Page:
Our Roster of Love

Well, Hagar was put to sleep yesterday. It was a hard decision and no one wanted to do it, but it was clearly time. The photo above was in his last hour.

 

Hagar in Better Days

First, I need to thank the entire crew at Tumwater Veterinary Hospital for their incredible support. We joked that Hagar was a rockstar, since he liked to wander late at night and sleep until noon, but he was clearly popular at our vet’s office too. We would walk in, and the folks behind the desk would announce, “Hagar’s here!” before the door even swung shut. I thank those techs who came in to say goodbye to him, and I thank Dr. Lina, who went above and beyond in her pursuit to keep him healthy. Old Dog Haven dogs are a tough problem. They almost always come with a mysterious multitude of health issues. I suspect that she was beating herself up with a bunch of woulda-coulda-shouldas, but the fact is that dogs can’t tell you what hurts. It’s a tough job. I’d trust her with any dog.

Minky Feeling Good

The consolation in every ODH foster is that every one of them is a dog who could have died alone and afraid. Instead, they pass on surrounded by people who love them, and they know it. When it’s time to say goodbye, they go with a palpable sense of relief and joy. My guess is that Hagar had some kind of event a couple of Friday nights past, a neurological thing that changed his behavior and made his recovery impossible. We will never know for sure, of course, but there is a certain spirituality in the passing of a dog that tells the tale. Hagar was lost and miserable. His body and mind had failed him. Dr. Lina administered a sedative, and I could feel him relax and let go of the pain. She delivered the coup de grace and he was gone. Usually I can feel it, but this time, it took a while. I imagine it as shaking off the effects of having a damaged brain, but after a while, I could tell that he was feeling the joy of re-connection to whatever dogs reconnect to after they leave this life. It was time indeed.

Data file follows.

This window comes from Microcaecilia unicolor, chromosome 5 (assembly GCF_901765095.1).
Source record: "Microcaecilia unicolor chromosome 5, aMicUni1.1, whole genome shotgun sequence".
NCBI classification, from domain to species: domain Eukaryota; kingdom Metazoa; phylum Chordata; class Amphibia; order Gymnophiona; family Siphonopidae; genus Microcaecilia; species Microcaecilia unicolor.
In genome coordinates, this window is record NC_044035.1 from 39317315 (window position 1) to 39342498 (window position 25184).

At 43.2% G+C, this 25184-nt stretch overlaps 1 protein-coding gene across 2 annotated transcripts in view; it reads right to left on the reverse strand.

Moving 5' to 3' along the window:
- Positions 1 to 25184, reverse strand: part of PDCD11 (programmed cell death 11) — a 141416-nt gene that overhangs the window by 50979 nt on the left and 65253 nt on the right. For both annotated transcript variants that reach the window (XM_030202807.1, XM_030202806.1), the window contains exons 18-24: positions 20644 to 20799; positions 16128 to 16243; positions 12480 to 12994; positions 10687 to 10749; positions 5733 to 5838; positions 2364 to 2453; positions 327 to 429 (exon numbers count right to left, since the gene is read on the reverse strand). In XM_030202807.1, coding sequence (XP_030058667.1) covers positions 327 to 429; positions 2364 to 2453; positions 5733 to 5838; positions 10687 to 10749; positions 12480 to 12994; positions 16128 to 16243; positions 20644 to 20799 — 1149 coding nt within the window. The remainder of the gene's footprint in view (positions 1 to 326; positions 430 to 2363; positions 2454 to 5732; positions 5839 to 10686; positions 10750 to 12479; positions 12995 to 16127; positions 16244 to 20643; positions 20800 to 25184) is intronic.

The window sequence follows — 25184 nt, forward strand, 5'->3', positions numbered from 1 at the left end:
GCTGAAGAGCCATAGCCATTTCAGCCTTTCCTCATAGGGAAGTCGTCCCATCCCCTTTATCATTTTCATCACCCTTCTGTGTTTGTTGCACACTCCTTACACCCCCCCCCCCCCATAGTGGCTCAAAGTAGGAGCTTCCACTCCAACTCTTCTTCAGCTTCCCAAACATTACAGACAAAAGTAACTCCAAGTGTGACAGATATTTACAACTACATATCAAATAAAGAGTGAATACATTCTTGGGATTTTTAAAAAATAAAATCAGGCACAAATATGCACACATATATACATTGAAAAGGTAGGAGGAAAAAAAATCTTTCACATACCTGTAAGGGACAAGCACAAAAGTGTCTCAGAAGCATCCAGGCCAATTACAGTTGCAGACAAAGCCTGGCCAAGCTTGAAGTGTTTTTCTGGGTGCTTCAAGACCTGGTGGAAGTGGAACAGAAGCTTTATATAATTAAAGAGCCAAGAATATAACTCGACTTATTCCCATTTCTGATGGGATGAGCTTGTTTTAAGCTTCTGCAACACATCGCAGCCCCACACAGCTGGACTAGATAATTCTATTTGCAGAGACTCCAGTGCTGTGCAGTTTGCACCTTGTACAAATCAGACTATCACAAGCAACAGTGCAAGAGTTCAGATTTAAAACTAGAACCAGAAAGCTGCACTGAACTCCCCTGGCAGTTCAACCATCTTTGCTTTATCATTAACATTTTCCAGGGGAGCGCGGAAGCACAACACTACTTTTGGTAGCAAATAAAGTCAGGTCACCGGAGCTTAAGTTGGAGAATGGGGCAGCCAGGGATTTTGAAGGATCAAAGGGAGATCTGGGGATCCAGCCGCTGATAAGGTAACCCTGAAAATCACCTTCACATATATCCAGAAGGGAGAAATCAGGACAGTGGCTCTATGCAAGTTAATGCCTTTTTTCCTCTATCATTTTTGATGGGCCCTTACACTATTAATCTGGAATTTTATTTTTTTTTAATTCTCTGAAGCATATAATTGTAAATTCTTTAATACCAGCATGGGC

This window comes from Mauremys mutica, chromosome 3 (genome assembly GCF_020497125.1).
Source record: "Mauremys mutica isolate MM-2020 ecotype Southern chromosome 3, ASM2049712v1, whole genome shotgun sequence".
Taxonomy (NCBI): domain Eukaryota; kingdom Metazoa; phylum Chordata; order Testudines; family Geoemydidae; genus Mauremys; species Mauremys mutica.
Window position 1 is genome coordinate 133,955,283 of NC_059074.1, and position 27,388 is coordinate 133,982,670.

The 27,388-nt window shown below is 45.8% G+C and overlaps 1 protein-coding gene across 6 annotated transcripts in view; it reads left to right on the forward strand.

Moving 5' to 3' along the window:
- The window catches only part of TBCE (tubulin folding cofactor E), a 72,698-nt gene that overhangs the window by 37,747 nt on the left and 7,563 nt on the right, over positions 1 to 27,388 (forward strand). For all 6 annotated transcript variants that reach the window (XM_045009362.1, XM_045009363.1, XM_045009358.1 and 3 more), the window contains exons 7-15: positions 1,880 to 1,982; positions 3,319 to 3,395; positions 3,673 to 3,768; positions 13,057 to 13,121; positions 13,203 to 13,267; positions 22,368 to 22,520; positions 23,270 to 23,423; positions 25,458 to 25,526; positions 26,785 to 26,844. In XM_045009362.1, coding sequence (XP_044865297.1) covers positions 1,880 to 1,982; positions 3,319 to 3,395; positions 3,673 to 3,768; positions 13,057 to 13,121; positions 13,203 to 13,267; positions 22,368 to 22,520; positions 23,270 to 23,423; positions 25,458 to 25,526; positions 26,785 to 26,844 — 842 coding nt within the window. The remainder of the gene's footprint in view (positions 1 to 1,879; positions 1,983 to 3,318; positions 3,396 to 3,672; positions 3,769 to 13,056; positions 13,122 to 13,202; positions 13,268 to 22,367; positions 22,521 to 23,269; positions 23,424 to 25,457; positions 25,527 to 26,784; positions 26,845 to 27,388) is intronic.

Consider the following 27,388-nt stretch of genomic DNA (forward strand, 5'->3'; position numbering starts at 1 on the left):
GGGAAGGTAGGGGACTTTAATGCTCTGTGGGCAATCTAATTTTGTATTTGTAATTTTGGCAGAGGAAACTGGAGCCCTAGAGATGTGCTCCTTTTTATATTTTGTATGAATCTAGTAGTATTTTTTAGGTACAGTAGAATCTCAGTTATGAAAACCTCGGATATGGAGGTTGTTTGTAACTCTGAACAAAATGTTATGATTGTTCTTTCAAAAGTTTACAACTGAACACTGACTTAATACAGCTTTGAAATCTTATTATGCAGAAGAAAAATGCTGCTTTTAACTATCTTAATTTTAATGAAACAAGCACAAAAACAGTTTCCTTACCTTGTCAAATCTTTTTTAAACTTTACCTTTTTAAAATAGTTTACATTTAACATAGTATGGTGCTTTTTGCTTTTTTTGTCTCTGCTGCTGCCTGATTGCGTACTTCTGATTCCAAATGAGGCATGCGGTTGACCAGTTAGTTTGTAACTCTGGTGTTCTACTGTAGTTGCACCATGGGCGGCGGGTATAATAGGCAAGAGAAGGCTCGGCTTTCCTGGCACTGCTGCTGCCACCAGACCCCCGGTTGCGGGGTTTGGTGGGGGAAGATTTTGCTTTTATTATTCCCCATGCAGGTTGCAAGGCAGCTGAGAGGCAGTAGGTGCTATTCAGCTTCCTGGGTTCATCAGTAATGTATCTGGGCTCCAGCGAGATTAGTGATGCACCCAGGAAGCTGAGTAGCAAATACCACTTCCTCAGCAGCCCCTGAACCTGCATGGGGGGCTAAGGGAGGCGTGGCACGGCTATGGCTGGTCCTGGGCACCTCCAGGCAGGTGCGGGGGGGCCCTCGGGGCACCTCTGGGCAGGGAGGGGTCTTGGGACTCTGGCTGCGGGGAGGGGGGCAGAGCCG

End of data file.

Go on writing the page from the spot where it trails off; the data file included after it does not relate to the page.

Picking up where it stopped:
The ODH foster role can be tough, but it’s also incredibly rewarding. Every relationship with a dog is rewarding, but these ODH dogs are the tip of the sword. The payoff is usually short lived, and the effort is high. Is it worth it? Absolutely. Will we do it again? Without a doubt.

The Aussie Club

Meanwhile, we have our own pack. I consider Hope to be the matriarch, even though she doesn’t really care for leadership. She cares for love and play. As a large Chocolate Lab, she lives for lap time with Sharon, although it’s a recliner destroying freak show of love. Behind her is Elke, who came into our current life with me. She is a Border Collie Jack Russell mix, which means that she has every form of dog OCD you can name, and she considers herself in charge of everything. The fly in her personal ointment is that fact that she has gone blind. I’d say she is almost fully blind now. It’s a long drop from her youth as a killer frisbee dog, but she has full-on bat hearing to compensate. She still has the ability to find balls and frisbees that our fully-sighted dogs cannot. Let’s just call it focus. Behind Elke is Jay.

Elke in a Tent on a Bike Tour

We pulled him from a shelter adoption day in the tri-cities. He’s some kind of greyhound mix, and he is probably our sweetest dog. He falls a bit on the timid side, but as he gets older, he puts up with less from the other dogs. It’s not hard to hurt Jay’s feelings, and we can tell when he faces the corner with only furtive glances to make sure we can see that he is offended. Then, there’s the Aussie club. Make no mistake, it is an exclusive membership club. They have certain rituals that look violent, but are not, until someone outside the club tries to participate. Luna is 7, and was born deaf. It’s a common problem among Australian Shepherds. In practical terms, it has no effect. She misses nothing. Her younger half brother Roscoe is our youngest at five. He’s not a rescue in the classical sense as he came from a quality breeder and he is as healthy and stout as a fresh NFL linebacker. He is simply a mismark, which means he doesn’t meet the breed standards for markings. This takes nothing away from his beauty and magnificence of course. Breed standards mean nothing to me. He’s a sweet boy, and a little Aussie crazy. I could explain the commands he responds to, but I promise it would make no sense at all.